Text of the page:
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What We're Reading: Llamas and Flu Vaccine; "Sexual Health" Language Targeted; VA Ratings Questioned

AJMC Staff
Using antibodies from llamas, scientists reported that they have made a huge step forward in creating a universal flu vaccine; under a draft proposal in Secretary of State Mike Pompeo’s office, US diplomats could be prohibited from using the phrases “sexual and reproductive health” and “comprehensive sexuality education"; the Department of Veterans Affairs’ (VA) 5-star rating scale for its hospitals is a mystery to former officials at the agency and experts in healthcare metrics. 

Llama Antibodies Used to Create Universal Flu Vaccine 

Using antibodies from llamas, scientists reported that they have made a huge step forward in creating a universal flu vaccine, The Los Angeles Times reported. Llamas are unique in that they make a variety of tiny immune system antibodies that can fit into crevices on the surface of an invading virus, the paper said. When scientists tested an intranasal formulation in mice, it provided complete protection against a raft of human flu strains. Those include A viruses, such as the H1N1 “swine flu” that touched off a global pandemic in 2009, and B viruses, which occur only in humans.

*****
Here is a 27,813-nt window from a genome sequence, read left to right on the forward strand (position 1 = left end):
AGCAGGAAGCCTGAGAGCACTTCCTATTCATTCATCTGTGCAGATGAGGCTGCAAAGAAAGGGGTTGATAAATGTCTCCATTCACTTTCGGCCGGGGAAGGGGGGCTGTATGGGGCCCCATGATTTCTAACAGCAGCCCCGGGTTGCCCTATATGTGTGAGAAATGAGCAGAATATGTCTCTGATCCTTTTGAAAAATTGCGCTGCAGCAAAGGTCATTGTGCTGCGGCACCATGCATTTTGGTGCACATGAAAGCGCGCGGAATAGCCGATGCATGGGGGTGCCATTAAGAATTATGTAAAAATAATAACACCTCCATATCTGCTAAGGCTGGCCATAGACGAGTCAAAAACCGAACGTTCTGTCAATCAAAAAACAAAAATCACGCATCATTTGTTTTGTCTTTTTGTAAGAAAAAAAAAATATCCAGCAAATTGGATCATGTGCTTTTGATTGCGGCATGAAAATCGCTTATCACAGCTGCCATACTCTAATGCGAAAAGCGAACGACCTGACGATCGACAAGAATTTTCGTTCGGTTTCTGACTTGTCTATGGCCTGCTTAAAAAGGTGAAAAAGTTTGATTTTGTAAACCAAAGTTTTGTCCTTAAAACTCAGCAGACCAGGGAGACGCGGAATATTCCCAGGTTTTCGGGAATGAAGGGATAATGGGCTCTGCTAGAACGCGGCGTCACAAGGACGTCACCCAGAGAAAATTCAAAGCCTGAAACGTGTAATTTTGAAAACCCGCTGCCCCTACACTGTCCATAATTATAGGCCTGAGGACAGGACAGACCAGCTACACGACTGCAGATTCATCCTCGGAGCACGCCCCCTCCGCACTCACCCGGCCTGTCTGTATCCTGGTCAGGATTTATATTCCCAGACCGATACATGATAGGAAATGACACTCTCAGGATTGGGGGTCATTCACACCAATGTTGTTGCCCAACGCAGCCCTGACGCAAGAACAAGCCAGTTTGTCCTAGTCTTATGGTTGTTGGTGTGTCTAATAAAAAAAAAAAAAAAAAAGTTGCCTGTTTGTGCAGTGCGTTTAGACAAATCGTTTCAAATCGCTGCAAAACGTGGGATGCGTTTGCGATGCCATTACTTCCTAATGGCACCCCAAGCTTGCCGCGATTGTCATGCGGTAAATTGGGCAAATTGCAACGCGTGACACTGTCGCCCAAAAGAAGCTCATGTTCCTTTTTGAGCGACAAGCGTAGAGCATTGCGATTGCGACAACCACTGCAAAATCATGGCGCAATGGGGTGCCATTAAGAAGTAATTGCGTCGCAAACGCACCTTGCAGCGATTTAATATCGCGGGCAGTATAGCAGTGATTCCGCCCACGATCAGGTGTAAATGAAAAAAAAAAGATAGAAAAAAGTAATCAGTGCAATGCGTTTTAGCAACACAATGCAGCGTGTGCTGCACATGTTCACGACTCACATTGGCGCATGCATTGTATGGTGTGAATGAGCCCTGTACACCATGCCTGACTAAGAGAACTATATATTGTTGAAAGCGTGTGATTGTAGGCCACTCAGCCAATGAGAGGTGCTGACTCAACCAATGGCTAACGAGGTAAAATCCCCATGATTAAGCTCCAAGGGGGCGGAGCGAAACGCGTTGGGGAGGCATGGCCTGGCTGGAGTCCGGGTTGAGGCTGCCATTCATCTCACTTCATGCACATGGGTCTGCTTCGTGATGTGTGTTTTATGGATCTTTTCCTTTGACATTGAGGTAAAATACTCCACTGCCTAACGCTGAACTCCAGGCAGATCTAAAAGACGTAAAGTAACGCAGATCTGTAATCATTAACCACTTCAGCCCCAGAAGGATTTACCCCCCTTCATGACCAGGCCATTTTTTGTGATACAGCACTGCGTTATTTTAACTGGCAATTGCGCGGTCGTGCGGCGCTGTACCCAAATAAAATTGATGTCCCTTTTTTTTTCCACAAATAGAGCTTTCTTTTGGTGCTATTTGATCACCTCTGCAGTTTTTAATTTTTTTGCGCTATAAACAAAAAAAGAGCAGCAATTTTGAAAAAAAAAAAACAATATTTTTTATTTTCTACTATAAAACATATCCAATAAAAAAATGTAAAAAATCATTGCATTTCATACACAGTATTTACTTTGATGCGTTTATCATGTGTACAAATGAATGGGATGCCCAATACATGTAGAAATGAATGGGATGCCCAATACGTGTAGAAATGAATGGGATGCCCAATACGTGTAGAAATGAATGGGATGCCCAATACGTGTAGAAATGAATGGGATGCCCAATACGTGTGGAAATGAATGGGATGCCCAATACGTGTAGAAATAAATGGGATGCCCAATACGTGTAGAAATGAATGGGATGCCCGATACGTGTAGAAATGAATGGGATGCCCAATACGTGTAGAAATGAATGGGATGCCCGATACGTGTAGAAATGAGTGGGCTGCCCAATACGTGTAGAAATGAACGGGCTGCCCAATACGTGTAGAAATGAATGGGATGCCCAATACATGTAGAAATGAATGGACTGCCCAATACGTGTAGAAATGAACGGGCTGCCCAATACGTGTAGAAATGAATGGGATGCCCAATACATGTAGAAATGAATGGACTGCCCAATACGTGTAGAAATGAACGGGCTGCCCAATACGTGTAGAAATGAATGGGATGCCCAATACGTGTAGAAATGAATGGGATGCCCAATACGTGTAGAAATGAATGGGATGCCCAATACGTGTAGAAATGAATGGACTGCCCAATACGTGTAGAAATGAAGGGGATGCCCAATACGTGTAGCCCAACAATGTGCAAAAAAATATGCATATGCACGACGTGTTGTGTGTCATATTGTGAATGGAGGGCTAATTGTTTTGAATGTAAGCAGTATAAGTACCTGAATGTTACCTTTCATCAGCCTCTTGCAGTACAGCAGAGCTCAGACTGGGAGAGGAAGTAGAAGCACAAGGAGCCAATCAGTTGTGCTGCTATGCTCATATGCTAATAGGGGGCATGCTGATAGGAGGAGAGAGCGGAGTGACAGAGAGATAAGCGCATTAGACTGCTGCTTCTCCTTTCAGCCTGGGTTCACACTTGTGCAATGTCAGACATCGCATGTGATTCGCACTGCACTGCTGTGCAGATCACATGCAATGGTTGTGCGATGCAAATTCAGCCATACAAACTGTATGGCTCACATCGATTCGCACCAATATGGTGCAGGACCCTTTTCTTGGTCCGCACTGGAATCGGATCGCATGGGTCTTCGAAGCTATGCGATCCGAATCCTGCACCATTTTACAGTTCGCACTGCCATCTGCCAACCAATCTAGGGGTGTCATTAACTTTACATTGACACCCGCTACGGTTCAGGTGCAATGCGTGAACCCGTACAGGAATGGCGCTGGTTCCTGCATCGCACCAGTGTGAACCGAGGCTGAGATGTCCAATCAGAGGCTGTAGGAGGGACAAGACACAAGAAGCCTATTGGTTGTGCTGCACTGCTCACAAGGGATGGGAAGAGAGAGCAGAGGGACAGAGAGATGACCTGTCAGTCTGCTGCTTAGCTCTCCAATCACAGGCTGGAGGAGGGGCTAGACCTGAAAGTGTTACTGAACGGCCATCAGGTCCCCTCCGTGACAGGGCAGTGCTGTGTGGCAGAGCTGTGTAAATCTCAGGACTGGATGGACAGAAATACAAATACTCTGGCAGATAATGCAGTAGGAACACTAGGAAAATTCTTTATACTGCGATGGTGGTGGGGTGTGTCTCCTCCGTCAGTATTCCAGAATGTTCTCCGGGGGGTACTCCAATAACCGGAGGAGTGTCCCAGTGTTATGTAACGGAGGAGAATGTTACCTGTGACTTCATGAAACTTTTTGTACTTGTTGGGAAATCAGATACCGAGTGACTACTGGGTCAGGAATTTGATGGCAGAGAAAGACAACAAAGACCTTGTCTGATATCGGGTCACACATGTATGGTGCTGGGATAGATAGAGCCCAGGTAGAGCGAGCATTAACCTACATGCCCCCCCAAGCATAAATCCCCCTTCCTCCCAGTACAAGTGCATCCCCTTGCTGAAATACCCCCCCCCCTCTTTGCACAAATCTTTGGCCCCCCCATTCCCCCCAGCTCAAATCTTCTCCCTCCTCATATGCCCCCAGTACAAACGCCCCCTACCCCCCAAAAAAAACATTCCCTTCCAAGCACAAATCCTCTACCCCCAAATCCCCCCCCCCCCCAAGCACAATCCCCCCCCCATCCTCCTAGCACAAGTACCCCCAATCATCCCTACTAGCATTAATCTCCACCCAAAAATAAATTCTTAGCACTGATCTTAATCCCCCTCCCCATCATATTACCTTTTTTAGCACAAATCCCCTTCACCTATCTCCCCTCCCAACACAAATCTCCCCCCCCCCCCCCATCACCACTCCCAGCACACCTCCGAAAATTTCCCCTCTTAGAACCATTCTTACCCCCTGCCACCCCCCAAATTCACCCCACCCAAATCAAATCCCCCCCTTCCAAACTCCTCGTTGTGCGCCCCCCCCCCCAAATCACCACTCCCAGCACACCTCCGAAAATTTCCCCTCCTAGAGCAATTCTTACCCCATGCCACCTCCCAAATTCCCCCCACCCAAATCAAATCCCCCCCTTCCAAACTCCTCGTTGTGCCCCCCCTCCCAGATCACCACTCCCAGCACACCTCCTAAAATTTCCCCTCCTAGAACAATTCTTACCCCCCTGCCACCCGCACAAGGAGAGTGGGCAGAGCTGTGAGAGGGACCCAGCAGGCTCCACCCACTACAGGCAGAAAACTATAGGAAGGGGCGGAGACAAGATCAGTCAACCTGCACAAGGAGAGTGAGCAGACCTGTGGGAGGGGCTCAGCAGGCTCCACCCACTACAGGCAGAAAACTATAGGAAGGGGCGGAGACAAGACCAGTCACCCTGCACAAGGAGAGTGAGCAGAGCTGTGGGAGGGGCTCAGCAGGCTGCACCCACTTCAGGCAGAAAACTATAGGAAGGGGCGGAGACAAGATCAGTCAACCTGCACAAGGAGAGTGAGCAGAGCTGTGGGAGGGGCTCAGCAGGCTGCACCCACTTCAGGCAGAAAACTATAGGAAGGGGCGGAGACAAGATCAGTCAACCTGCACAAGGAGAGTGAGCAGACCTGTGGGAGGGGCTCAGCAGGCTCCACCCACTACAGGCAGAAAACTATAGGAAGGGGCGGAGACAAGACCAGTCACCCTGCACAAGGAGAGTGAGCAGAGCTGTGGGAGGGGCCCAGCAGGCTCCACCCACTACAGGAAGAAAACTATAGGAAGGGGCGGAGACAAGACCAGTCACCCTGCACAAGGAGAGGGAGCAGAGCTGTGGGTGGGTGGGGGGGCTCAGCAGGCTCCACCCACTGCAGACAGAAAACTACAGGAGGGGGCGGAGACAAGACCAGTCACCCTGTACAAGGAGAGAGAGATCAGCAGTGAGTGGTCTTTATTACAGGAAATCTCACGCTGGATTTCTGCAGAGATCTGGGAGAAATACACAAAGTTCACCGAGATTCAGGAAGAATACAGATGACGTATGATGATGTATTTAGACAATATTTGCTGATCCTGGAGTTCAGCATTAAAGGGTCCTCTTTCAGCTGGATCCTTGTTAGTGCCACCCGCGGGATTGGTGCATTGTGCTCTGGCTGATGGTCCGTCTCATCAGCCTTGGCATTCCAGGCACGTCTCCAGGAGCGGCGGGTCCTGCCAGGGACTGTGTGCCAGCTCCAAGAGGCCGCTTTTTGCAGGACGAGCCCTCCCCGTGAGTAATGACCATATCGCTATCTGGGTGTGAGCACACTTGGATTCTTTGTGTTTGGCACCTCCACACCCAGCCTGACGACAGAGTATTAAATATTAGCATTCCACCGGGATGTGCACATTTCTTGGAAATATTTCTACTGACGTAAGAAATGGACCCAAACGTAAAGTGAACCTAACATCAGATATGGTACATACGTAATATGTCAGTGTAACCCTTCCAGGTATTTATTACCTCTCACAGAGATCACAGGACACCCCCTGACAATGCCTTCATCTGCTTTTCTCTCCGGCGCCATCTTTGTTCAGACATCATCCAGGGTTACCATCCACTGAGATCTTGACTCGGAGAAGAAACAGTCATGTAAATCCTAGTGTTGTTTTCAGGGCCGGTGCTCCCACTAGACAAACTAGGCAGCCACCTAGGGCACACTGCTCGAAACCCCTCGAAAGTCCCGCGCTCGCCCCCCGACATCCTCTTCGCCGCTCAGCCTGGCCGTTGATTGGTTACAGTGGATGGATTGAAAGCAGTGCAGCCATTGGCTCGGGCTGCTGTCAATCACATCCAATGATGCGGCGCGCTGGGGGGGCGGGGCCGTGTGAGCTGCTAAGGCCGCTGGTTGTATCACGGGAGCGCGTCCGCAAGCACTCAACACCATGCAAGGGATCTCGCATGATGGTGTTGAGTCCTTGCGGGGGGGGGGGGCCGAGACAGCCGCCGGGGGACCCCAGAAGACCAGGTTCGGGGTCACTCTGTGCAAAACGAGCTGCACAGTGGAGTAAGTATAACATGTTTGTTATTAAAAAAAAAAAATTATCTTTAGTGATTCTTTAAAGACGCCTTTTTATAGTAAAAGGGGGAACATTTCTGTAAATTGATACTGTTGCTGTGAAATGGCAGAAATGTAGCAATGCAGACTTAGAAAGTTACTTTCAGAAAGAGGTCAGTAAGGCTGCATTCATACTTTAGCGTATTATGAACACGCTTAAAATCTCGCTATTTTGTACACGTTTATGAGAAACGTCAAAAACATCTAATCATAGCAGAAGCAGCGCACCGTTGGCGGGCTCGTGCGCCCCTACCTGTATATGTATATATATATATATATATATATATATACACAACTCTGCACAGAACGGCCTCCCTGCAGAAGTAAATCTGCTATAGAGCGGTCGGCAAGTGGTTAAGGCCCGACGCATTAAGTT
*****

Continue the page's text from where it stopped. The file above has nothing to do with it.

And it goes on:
US Diplomats Might Be Banned From Referencing "Sexual Health" 

Under a draft proposal in Secretary of State Mike Pompeo’s office, US diplomats could be prohibited from using the phrases “sexual and reproductive health” and “comprehensive sexuality education,” Politico reported. Instead, officials would be instructed to use phrases like “reproduction and the related health services.” The proposal is being pushed by a handful of conservative political appointees at the State Department and other agencies.

 

VA's Star Ratings System Puzzles Agency Critics

The Department of Veterans Affairs’ (VA) 5-star rating scale for its hospitals is a mystery to former officials at the agency and experts in healthcare metrics, The New York Times reported. When the VA released its annual ratings, a Georgia facility dropped to the bottom, even though its quality data had not changed much, and a Connecticut hospital climbed to the top despite numerous quality problems cited in an internal assessment. Critics say the system, unveiled in 2012, is so arbitrary that hospitals may gain and lose stars based only on statistical error.

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